I want to add one thought to the conversation that has to do with the authority and sovereignty of God in being the author of the gospel.

I say sovereign not in a predestined idea concerning salvation, but in the idea of God's creation. He cares more about seeing people whole, reconciled, redeemed, atoned, justified, sanctified and saved (I'm sure I'm missing a few) than any one of us who might consider ourselves friends of the gosepl.

I believe, this is where our propositional problems begin. We sense a need to formulate, convince, and sometimes contrive in order to get someone "in" we label "in".

Walter Brueggemann's book, Text's Under Negotiation has probably been very influential on me here.

I do believe that systematic theology is in need of deconstruction. That what we leave out...what has been pushed to the margins...what does not fit our soteriology says a lot, not about the gospel, but about what we believe the gospel says.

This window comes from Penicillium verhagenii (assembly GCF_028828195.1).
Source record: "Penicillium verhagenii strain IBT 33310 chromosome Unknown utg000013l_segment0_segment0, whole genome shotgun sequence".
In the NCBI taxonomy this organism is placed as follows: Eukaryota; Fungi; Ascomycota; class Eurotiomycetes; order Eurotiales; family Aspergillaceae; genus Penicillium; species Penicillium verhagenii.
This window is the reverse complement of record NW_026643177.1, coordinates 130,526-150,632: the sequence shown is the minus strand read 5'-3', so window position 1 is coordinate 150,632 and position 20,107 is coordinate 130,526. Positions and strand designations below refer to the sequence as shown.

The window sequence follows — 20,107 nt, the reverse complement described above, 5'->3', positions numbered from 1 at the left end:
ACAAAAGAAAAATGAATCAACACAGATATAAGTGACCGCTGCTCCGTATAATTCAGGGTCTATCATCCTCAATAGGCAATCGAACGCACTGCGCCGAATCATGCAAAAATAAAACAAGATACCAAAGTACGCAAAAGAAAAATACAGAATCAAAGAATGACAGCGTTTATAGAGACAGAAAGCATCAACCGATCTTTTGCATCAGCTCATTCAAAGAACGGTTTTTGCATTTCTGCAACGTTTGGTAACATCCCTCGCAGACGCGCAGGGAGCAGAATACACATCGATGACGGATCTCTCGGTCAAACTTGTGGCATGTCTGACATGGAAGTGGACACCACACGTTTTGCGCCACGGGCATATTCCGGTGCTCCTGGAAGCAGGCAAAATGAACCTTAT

I have come to think of evangelism in a simplistic way: make friends and brag about God. This is not an order, system, scheme or evangelistic strategy, but a way of life.

Ultimately, transformation happens when someone knows Jesus. A tree is known by its fruit...not by the marker placed by a well meaning conservationist...even if he is an expert in the field.

g13 said...

wow, a lot of good stuff already. thank you for reading my long-ass post.

agent b - i'm glad you like the definition, but i can't claim ownership of it. that one comes straight from the blessed lips of tony jones.

aaron - why do you have to go and confound my conceptions? damn you! if we're trying to move towards an understanding of what the gospel means i think the place to start is LK 4:18-19, where Jesus describes his ministry in light of IS. 61:1-2. from there, of course, things get quite expansive. which leads me towards a response to tim.